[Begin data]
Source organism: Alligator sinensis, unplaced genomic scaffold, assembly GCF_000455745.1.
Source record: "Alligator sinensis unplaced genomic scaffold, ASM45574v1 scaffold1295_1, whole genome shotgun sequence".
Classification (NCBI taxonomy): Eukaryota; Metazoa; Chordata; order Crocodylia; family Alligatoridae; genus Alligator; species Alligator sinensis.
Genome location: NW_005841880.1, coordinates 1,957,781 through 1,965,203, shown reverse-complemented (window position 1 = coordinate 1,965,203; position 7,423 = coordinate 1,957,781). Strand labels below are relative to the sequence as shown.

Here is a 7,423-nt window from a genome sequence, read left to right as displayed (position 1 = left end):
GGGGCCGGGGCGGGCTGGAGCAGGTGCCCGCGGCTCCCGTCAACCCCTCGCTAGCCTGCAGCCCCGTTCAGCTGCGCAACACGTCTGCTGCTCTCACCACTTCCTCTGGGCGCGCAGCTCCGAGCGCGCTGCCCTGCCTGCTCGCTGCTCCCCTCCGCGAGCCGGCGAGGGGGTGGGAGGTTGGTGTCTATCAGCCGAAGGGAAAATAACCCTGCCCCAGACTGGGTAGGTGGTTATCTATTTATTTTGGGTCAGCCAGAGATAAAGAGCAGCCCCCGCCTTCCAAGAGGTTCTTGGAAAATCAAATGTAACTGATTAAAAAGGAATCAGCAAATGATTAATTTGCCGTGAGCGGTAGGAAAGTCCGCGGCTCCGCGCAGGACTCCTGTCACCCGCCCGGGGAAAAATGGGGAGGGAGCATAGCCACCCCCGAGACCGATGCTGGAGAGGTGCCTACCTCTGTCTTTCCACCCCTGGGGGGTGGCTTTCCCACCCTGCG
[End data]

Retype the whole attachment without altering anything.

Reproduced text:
Source organism: Alligator sinensis, unplaced genomic scaffold, assembly GCF_000455745.1.
Source record: "Alligator sinensis unplaced genomic scaffold, ASM45574v1 scaffold1295_1, whole genome shotgun sequence".
Classification (NCBI taxonomy): Eukaryota; Metazoa; Chordata; order Crocodylia; family Alligatoridae; genus Alligator; species Alligator sinensis.
Genome location: NW_005841880.1, coordinates 1,957,781 through 1,965,203, shown reverse-complemented (window position 1 = coordinate 1,965,203; position 7,423 = coordinate 1,957,781). Strand labels below are relative to the sequence as shown.

Here is a 7,423-nt window from a genome sequence, read left to right as displayed (position 1 = left end):
GGGGCCGGGGCGGGCTGGAGCAGGTGCCCGCGGCTCCCGTCAACCCCTCGCTAGCCTGCAGCCCCGTTCAGCTGCGCAACACGTCTGCTGCTCTCACCACTTCCTCTGGGCGCGCAGCTCCGAGCGCGCTGCCCTGCCTGCTCGCTGCTCCCCTCCGCGAGCCGGCGAGGGGGTGGGAGGTTGGTGTCTATCAGCCGAAGGGAAAATAACCCTGCCCCAGACTGGGTAGGTGGTTATCTATTTATTTTGGGTCAGCCAGAGATAAAGAGCAGCCCCCGCCTTCCAAGAGGTTCTTGGAAAATCAAATGTAACTGATTAAAAAGGAATCAGCAAATGATTAATTTGCCGTGAGCGGTAGGAAAGTCCGCGGCTCCGCGCAGGACTCCTGTCACCCGCCCGGGGAAAAATGGGGAGGGAGCATAGCCACCCCCGAGACCGATGCTGGAGAGGTGCCTACCTCTGTCTTTCCACCCCTGGGGGGTGGCTTTCCCACCCTGCG